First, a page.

In India, if you are a Muslim man, you can divorce your wife via a simple SMS. Or through online services such as Skype, or messaging services like Whatsapp.
This “instant divorce” is called “triple talaq”. It is legal and allowed under the Muslim Personal Law (Shariat) Application Act of 1937, which states that husbands can separate from their wives by simply uttering the word “talaq” three times.
But when a Muslim woman seeks to divorce, she needs to go through a longer, different procedure.
The practice of instant divorce, which is prevalent among Sunni Muslims, has been already abolished in 22 countries including Pakistan and Indonesia where Sunnis are the majority. But it remains in Saudi Arabia and in India. For now.
The end of a discriminatory practice
For over a month now, the Supreme Court of India has been reviewing the practice. On May 10, it called it the “worst and undesirable form” of dissolution of marriage.
The Supreme Court undertook the review after Muslim women activists campaigned for an end to the practice, calling for reform of Muslim personal law. They also demanded better living conditions, more facilities, and fairer rights overall, on par with women from other communities in the country’s vast multicultural society.
In India, religious freedom is a fundamental constitutional right. In accordance with your faith, personal laws can apply and decide upon your marriage, divorce and inheritance matters, among other things. When spouses are of different religions, they rely on the Special Marriage Act.
But is “triple talaq” a religious or legal question? Scholars Faizan Mustafa and women’s rights activist Flavia Agnes have invoked constitutional provisions regarding freedom of religion, minority rights and cultural preservation to justify noninterference by the judiciary in existing personal laws.
The court has examined both the legal and religious aspects of “triple talaq” and is currently reserving its verdict, which is expected to come in the next few weeks.
Used by far-right groups
The conservative All India Muslim Personal Law Board, an influential organisation for Indian Muslims, initially supported the practice. But on May 22, it stated that those who use talaq should face a social boycott.
It did not, however, call for reforming Muslim law. And other Muslim organisations support it too.
These divisions among Muslim communities have fuelled the discourse of Hindu right-wing groups, including that of the ruling Bharata Janata Party (BJP). They appear to have turned progressive overnight by emphasising the need to abolish the practice in the name of women’s rights.
In the process, they publicly portrayed Muslims as anti-progress, anti-women and finally as anti-India. But the track record of these groups on gender justice is actually abysmal.
These organisations aggressively seek to impose dress codes on women and ban them from wearing western clothing. They thrash people celebrating Valentine’s Day and forbid Hindu women to have male friends.
Some even advise that wife-beating may be well-deserved, and should be borne in silence.
But why are Muslim women not allowed to speak for themselves?
Both Hindu and Muslim right-wing groups work in a form of consensus to keep this issue simmering to serve their existential needs.
There also attempt to marginalise moderate and rational voices within the Muslim community on the abolition of instant divorce and project the community as a monolith block.
The diversity of Indian Muslims
But Indian Muslims are not homogeneous. Besides the main Shia and Sunni sects, they are also divided along many cross-cutting lines of identities, which prevents the community from having a uniform view on “triple talaq”.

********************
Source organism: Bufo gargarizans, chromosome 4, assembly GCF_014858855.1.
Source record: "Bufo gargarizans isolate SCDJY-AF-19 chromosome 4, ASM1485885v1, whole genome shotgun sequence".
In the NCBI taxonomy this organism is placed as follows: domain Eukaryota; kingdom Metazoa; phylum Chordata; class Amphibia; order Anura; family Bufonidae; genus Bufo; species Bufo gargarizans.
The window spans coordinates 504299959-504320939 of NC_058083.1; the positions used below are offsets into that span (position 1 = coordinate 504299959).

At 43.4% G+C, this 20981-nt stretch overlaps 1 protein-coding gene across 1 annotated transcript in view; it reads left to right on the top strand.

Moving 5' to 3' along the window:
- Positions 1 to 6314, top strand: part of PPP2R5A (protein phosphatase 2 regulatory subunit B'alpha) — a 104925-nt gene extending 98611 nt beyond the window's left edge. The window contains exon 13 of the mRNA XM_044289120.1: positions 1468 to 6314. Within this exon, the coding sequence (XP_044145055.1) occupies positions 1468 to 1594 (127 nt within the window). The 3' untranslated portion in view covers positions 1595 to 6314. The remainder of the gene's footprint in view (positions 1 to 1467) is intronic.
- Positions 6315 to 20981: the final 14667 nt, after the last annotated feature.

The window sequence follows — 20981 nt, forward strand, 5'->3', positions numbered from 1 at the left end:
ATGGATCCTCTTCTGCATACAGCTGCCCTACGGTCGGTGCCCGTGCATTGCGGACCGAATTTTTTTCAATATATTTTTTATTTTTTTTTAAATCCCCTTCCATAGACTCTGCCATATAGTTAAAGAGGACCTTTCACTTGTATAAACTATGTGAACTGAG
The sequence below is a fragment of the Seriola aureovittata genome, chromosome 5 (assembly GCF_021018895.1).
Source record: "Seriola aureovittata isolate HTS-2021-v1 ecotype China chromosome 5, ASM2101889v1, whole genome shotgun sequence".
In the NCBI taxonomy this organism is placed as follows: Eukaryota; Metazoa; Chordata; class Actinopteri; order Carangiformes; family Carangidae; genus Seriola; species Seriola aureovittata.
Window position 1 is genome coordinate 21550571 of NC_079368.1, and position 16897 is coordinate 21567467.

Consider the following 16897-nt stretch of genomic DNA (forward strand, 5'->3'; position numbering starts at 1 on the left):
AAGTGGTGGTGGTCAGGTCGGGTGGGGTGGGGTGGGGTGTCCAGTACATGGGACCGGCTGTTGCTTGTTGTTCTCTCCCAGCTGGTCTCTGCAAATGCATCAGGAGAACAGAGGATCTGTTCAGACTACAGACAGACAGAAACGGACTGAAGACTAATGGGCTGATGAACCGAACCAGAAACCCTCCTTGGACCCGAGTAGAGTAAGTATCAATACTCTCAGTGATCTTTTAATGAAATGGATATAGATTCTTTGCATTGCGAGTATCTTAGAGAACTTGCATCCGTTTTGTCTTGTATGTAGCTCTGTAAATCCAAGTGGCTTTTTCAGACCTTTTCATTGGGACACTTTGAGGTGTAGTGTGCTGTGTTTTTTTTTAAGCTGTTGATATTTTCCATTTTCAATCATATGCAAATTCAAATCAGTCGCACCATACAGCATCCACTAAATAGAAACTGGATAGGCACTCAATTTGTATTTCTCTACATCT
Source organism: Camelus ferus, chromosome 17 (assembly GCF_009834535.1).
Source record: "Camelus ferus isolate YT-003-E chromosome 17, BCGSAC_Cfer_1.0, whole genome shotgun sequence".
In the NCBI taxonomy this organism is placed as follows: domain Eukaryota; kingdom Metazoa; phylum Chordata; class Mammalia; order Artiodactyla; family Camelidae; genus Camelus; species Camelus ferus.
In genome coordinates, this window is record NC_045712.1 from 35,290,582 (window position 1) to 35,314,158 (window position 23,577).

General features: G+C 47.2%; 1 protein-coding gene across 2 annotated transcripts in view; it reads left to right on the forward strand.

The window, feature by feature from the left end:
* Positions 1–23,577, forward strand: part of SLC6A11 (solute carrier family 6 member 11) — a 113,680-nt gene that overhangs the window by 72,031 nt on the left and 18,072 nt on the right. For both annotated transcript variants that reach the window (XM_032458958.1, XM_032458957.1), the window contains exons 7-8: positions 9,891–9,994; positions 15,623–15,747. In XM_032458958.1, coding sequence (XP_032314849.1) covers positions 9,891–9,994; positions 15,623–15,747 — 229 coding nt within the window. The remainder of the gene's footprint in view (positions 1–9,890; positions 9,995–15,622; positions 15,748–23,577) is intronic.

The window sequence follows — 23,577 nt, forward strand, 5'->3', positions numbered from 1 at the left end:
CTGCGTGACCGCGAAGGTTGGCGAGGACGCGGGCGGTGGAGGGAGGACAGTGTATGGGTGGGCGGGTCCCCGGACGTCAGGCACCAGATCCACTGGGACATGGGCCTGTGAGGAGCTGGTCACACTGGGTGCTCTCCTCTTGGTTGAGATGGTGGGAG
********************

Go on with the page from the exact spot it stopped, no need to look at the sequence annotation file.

There are also nuanced differences in the principle and practices of Shia and the four schools of Sunni jurisprudence, which include Hanafi, Malikiand Hanbali and their sub-sects such as Wahabi, Ahl-e-Hadith, Deoband, Barelvi. Then there’s the minuscule presence of Ahmadiyas and Sufi sects.
None of these categories follow similar patterns in term of social or cultural practices. Muslims, like other Indians, clash over class or income, and have mutually exclusive interests and deprivations. Their diversity runs along linguistic and regional variations from Kashmir (Himalayan northern India) to Kanyakumari (south).
Most significantly, they are divisions based on caste and a strong hierarchy exists despite claims of Islam not acknowledging the caste system in the way it is among Hindus.
Due to intense disagreements within and between these social groups, it is difficult to develop consensus on something called an Uniform Islamic Code that may deal with marriage, divorce, inheritance, maintenance, adoption and polygamy.
Need for a unique civil code
Given their diversity, it’s important to preserve the cultural autonomy of Muslim groups. Reform of existing Muslim personal laws must take place and could use some of the egalitarian principles found in the Quran.
Second, the Special Marriage Act should be reformed on broader lines to work as a uniform civil code as there must be a choice available for all, especially for those who disagree with the religious personal laws governing them.
We need to deconstruct the claims of those stating that “triple talaq” is legal and Islamic. In many cases, disadvantaged and uneducated groups among Muslims are unaware of what is called Islamic and are easily influenced by self-proclaimed clerics and scholars.
Does a Muslim cease to be one if he or she does not follow the so-called religious sanctity of “triple talaq”?
The Muslim community must show its progressive side by proposing and accepting the reform of personal laws to reconcile with gender justice norms. It should work on a civil code that challenges not only the un-Islamic “patriarchal bias” but also the unquestioned privileges of conservative forces among Muslims.